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Last Updated: Wednesday, 5 October 2005, 17:18 GMT 18:18 UK
Museums free to move human parts
Cohuna skull, Natural History Museum
Museums must consider each request for repatriation of remains
Human remains kept in nine national museums can now be moved from British collections under new powers included in the Human Tissue Act.

Remains which are reasonably believed to be under 1,000 years old can be moved - opening the way for indigenous groups to reclaim their dead.

The law affects the British Museum, famed for its Egyptian collection, and the Natural History Museum.

The move comes after Australia lobbied for the return of aboriginal remains.

Most of the UK's 2,000 museums are already able to respond to claims, but the nine national museums were governed by laws which barred them from removing items from their collections.

Science v culture

"This announcement is the right response to the claims of indigenous peoples, particularly in Australia, for the return of ancestral remains," said culture minister David Lammy.

Australian prime minister John Howard and his British counterpart Tony Blair made a joint declaration in 2000 to improve repatriation.

Some were acquired between 100 and 200 years ago from Indigenous peoples in colonial circumstances, where there was a very uneven divide of power
Guidance from Department for Culture, Media and Sport

"I hope that this will lead to renewed and mutually beneficial relations between our major institutions and claimant groups," Mr Lammy added.

In guidance published by the department, he said he hoped there would be a balance between respecting the wishes of indigenous communities and the need for scientific research when considering requests for returning remains.

According to the guidance, human remains includes bodies, whole or part skeletons, individual bones or fragments of bone and teeth, soft tissue including organs and skin, embryos and slide preparations of human tissue.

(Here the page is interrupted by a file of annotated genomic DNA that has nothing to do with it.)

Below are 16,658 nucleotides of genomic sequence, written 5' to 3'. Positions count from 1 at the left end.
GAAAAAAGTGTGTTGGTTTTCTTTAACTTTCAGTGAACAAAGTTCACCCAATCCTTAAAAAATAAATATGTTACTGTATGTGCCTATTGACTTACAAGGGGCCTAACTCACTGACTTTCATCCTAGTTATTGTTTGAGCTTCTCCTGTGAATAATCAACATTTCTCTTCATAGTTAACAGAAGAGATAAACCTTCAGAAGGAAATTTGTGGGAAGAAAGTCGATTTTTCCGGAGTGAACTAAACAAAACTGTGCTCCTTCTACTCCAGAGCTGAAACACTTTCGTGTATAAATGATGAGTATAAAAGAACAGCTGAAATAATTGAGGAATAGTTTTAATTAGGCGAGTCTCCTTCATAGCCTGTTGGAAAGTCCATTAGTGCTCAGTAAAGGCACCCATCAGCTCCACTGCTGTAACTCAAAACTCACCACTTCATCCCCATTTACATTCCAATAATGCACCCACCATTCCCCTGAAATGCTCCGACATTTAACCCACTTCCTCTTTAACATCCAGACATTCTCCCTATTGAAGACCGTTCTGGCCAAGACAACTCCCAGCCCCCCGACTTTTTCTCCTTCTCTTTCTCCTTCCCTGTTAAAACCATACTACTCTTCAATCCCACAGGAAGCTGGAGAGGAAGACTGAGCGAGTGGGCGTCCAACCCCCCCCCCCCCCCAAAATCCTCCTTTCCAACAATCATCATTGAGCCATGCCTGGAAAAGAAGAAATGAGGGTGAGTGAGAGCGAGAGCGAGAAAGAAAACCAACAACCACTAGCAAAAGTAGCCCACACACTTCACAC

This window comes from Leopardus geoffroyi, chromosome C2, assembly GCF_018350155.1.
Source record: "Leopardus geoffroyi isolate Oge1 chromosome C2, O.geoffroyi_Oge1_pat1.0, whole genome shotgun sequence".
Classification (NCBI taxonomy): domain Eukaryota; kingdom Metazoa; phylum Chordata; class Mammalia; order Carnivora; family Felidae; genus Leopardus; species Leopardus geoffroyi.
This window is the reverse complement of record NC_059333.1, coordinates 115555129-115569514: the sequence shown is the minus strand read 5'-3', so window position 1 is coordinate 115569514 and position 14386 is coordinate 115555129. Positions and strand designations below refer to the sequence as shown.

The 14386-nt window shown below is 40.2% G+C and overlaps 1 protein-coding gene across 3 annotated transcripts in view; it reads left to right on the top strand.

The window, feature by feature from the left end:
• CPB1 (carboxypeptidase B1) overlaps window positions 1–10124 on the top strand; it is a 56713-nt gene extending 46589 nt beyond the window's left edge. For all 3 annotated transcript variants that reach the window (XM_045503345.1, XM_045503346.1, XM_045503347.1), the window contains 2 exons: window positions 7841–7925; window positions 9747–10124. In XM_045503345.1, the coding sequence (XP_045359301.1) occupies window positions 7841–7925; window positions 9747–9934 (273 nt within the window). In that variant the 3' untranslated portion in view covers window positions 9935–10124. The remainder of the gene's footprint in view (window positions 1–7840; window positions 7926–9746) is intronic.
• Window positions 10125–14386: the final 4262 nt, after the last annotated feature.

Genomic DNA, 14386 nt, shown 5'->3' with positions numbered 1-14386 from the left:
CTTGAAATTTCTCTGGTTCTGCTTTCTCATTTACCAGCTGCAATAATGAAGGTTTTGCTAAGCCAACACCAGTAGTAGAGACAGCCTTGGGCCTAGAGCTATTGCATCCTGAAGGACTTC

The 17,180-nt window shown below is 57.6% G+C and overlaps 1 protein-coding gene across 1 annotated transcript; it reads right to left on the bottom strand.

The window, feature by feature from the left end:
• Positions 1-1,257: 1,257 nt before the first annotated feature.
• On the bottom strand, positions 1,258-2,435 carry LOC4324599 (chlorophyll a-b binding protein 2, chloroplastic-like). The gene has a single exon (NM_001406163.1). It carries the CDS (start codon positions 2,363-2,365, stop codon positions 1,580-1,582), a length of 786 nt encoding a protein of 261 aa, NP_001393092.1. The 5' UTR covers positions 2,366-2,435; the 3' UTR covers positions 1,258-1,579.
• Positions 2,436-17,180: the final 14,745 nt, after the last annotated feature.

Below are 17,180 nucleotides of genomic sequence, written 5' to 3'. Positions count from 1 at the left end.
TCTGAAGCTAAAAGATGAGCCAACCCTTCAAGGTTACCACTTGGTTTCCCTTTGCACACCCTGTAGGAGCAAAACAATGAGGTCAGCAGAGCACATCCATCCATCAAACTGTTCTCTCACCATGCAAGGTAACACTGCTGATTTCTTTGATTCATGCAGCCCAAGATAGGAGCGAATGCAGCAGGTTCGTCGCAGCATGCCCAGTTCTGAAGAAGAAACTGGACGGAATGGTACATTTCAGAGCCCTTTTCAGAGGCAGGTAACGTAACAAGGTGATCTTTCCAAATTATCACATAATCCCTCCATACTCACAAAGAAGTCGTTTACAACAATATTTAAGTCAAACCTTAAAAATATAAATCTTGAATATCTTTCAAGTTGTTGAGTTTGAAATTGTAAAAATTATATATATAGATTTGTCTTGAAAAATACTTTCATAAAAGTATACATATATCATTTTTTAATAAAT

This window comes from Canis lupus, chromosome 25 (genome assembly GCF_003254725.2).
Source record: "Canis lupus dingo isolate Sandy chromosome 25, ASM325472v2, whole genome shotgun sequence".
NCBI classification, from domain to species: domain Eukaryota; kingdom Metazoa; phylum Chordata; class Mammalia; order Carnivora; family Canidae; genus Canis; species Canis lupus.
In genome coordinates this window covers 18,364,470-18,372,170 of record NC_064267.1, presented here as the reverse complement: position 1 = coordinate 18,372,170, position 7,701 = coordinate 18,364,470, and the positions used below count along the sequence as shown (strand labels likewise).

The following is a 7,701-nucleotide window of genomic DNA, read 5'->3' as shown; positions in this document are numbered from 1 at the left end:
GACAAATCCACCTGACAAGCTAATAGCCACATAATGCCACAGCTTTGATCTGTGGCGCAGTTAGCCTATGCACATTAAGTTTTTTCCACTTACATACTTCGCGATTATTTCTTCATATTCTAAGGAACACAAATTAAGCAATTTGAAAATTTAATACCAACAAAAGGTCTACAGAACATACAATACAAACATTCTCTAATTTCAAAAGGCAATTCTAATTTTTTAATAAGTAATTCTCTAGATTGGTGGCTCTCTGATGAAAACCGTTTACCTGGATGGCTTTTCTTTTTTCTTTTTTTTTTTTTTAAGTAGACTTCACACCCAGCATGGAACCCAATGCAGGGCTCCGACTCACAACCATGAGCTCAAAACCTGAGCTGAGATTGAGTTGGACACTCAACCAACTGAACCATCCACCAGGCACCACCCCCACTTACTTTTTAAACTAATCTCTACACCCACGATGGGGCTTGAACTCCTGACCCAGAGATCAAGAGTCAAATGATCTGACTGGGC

Hair and nails

However, it does not include hair and nails, although it is acknowledged that some communities give these a sacred importance.

But if any human matter has been modified in some way by human skill or bound with other non-human materials to form an artefact then it is included under the term "human remains", the guidance said.

The way in which the remains ended up in the museums is now considered "unacceptable", the department said.

Advice service

"For example, some were acquired between 100 and 200 years ago from indigenous peoples in colonial circumstances, where there was a very uneven divide of power."

The department published Guidance for the Care of Human Remains in Museums for institutions in England, Wales and Northern Ireland.

It also plans to set up an advisory service to help smaller institutions with decisions about human remains.

The other national museums are the Armouries, the Imperial War Museum, the Museum of London, the National Maritime Museum, the National Museums and Galleries on Merseyside, the Science Museum, and the Victoria and Albert Museum.


SEE ALSO
Bone return consultation launched
28 Jul 04 |  Science/Nature
Maori heads will return to NZ
24 Jun 04 |  Scotland
Science argues to keep bones
16 May 03 |  Science/Nature

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